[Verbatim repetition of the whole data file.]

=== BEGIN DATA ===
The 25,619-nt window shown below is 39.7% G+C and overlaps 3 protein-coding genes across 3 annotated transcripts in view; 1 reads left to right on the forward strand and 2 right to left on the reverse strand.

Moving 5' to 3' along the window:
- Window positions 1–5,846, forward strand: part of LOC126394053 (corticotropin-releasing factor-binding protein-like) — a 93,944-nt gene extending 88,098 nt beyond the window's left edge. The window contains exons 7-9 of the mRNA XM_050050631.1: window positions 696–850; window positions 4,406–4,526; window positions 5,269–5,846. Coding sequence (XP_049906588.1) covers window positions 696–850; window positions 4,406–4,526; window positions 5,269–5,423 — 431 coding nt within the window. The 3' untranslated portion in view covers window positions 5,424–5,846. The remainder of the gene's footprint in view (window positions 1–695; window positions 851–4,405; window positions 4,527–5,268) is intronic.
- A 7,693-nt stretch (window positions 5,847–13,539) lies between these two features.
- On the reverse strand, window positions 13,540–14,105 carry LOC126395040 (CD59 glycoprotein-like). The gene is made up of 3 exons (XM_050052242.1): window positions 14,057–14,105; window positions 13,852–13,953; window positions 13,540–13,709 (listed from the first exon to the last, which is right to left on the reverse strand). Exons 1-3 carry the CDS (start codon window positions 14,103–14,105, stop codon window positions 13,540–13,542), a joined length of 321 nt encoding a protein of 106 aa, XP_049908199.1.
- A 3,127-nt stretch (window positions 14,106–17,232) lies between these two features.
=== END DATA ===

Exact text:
The 25,619-nt window shown below is 39.7% G+C and overlaps 3 protein-coding genes across 3 annotated transcripts in view; 1 reads left to right on the forward strand and 2 right to left on the reverse strand.

Moving 5' to 3' along the window:
- Window positions 1–5,846, forward strand: part of LOC126394053 (corticotropin-releasing factor-binding protein-like) — a 93,944-nt gene extending 88,098 nt beyond the window's left edge. The window contains exons 7-9 of the mRNA XM_050050631.1: window positions 696–850; window positions 4,406–4,526; window positions 5,269–5,846. Coding sequence (XP_049906588.1) covers window positions 696–850; window positions 4,406–4,526; window positions 5,269–5,423 — 431 coding nt within the window. The 3' untranslated portion in view covers window positions 5,424–5,846. The remainder of the gene's footprint in view (window positions 1–695; window positions 851–4,405; window positions 4,527–5,268) is intronic.
- A 7,693-nt stretch (window positions 5,847–13,539) lies between these two features.
- On the reverse strand, window positions 13,540–14,105 carry LOC126395040 (CD59 glycoprotein-like). The gene is made up of 3 exons (XM_050052242.1): window positions 14,057–14,105; window positions 13,852–13,953; window positions 13,540–13,709 (listed from the first exon to the last, which is right to left on the reverse strand). Exons 1-3 carry the CDS (start codon window positions 14,103–14,105, stop codon window positions 13,540–13,542), a joined length of 321 nt encoding a protein of 106 aa, XP_049908199.1.
- A 3,127-nt stretch (window positions 14,106–17,232) lies between these two features.